• To fit program philosophy and goals, cultural backgrounds of children, family and community influences


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Teacher

  • Observes and evaluates children’s developmental levels

  • Creates the curriculum, plans activities, and provides materials


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If your child is between the ages of 3 and 6 and attends a child care center, preschool, or kindergarten program, the National Association for the Education of Young Children (NAEYC) suggests you look for these 10 signs to make sure your child is in a good classroom.


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Children spend most of their time playing and working with materials or other children. They do not wander aimlessly, and they are not expected to sit quietly for long periods of time.


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Teachers work with individual children, small groups, and the whole group at different times during the day. They do not spend all their time with the whole group.


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Curriculum is adapted for those who are ahead as well as those who need additional help. Teachers recognize that children’s different background and experiences mean that they do not learn the same things at the same time in the same way.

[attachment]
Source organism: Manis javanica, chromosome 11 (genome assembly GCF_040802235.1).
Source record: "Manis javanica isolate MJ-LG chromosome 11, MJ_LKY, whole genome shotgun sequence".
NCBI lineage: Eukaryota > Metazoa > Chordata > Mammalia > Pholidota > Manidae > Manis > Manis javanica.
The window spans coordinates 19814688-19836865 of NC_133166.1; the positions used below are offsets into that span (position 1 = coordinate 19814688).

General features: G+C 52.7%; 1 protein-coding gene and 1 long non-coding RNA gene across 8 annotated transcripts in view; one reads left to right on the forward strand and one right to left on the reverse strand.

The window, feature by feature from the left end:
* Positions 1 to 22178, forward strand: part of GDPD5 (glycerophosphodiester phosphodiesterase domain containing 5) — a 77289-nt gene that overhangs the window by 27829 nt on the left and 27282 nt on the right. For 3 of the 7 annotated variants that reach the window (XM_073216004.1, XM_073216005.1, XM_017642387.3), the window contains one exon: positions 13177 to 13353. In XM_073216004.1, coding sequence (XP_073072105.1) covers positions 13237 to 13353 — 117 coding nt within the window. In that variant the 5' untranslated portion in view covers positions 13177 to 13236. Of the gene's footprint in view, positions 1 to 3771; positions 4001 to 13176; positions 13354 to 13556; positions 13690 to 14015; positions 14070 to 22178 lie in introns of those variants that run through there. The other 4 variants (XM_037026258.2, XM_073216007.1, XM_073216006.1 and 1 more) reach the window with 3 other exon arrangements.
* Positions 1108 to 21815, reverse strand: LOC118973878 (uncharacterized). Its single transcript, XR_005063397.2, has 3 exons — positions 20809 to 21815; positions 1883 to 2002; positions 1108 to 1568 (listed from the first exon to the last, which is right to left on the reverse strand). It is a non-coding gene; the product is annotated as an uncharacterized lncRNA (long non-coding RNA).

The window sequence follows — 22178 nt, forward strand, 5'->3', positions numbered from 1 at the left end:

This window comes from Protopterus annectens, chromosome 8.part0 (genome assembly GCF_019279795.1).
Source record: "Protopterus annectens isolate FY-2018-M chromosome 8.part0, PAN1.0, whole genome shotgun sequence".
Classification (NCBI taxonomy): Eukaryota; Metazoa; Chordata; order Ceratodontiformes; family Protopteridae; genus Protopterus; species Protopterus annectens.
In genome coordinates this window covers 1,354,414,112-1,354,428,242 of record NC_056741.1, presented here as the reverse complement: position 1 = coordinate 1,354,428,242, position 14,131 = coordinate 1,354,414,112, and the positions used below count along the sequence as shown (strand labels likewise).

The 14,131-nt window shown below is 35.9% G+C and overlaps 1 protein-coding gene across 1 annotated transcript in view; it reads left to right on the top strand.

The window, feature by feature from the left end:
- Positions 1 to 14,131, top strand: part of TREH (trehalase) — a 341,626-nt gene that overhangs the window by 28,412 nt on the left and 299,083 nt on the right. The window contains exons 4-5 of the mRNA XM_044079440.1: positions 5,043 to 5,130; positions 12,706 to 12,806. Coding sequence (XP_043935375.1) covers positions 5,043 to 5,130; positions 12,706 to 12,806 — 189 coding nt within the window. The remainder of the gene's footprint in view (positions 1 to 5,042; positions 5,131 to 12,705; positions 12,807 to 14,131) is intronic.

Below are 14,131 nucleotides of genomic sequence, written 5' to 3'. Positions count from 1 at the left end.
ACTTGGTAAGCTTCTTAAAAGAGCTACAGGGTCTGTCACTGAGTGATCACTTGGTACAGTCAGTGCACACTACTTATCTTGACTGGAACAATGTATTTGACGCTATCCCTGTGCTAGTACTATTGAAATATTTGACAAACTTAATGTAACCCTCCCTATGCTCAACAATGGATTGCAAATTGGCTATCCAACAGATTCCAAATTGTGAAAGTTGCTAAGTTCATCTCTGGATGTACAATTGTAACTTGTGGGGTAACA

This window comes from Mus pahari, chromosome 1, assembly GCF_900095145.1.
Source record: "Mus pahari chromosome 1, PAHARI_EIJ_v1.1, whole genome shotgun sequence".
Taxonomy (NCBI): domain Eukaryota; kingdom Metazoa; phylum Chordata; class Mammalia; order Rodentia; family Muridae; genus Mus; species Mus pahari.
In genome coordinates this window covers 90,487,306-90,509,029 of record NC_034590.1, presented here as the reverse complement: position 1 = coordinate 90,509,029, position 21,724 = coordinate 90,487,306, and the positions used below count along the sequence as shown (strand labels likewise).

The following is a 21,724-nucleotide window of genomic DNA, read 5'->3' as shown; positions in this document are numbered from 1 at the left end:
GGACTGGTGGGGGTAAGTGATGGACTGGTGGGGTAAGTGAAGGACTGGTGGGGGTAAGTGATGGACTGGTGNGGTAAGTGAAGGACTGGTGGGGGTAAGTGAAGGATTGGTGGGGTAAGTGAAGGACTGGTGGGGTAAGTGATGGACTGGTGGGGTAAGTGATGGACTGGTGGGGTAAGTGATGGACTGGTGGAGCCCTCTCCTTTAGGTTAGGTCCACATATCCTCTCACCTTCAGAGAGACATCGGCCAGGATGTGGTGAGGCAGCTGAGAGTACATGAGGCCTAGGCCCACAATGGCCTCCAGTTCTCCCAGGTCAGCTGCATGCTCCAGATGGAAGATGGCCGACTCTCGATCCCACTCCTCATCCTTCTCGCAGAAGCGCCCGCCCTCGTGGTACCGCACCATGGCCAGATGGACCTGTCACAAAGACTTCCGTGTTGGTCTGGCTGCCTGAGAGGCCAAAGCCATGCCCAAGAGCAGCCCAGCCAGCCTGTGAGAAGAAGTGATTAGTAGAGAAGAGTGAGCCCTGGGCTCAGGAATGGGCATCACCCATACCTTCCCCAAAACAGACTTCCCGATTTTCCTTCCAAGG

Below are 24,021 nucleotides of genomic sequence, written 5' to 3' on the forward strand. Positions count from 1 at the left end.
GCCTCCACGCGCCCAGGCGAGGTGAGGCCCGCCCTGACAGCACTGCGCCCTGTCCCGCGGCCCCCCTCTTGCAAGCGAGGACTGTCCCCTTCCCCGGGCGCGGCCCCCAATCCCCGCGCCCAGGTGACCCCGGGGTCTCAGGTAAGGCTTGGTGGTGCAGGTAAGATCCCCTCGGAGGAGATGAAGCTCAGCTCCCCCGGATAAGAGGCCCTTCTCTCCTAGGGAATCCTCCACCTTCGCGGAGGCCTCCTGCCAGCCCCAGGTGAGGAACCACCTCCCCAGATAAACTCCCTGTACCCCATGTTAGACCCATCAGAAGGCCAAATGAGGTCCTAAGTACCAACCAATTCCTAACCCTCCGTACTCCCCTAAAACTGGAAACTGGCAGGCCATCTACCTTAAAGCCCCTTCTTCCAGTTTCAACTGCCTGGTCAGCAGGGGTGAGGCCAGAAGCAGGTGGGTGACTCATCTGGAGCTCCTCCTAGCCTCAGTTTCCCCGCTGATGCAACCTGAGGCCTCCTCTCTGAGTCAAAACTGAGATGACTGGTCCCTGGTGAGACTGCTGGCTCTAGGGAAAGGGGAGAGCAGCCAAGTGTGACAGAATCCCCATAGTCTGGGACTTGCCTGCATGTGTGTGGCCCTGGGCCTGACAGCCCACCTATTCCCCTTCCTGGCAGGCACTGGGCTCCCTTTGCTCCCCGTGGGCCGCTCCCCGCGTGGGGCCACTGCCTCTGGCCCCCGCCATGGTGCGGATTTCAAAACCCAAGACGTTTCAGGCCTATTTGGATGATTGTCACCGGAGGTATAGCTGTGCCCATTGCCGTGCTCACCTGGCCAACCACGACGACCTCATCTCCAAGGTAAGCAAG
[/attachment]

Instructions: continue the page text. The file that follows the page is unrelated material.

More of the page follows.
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Children have access to various activities throughout the day. Look for assorted building blocks and other construction materials, props for pretend play, picture books, paints and other art materials, and table toys such as matching games, pegboards, and puzzles. Children should not all be doing the same thing at the same time.


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The classroom is decorated with children’s original artwork, their own writing with invented spelling, and stories dictated by children to teachers.


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Teachers read books to children individually or in small groups throughout the day, not just at group story time.


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Children learn numbers and the alphabet in the context of their everyday experiences. The natural world of plants and animals and meaningful activities like cooking, taking attendance, or serving snack provide the basis for learning activities.


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Children work on projects and have long periods of time (at least one hour) to play and explore. Worksheets are used little if at all.


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Children have an opportunity to play outside every day. Outdoor play is never sacrificed for more instructional time.


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Children and their parents look forward to school. Parents feel secure about sending their child to the program. Children are happy to attend; they do not cry regularly or complain of feeling sick.